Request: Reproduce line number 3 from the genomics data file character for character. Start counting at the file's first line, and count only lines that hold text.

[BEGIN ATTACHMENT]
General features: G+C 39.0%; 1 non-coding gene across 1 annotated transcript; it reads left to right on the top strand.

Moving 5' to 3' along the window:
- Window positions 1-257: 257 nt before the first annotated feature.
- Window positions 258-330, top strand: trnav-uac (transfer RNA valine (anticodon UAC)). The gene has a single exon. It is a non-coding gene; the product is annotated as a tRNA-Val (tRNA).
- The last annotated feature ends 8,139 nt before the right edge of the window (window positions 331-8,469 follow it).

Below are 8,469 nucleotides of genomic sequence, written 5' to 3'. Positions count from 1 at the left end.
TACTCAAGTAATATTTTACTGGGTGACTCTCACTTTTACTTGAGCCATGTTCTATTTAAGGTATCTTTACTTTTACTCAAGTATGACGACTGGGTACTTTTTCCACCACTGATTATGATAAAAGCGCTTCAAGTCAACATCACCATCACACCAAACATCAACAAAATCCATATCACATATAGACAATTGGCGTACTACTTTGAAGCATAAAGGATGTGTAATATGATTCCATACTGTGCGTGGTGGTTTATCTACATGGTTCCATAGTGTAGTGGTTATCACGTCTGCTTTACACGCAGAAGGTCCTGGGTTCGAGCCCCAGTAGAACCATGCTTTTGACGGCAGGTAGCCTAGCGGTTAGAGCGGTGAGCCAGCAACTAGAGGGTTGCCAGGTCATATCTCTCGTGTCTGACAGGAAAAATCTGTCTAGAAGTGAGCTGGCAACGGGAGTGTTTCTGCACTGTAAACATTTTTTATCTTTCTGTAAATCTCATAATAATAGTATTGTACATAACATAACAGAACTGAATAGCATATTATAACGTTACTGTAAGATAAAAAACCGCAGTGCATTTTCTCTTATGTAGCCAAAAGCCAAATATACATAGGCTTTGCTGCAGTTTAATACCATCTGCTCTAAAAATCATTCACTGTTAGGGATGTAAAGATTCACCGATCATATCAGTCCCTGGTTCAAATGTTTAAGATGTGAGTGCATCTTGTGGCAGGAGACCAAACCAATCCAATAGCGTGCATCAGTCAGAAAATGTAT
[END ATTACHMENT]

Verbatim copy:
- Window positions 1-257: 257 nt before the first annotated feature.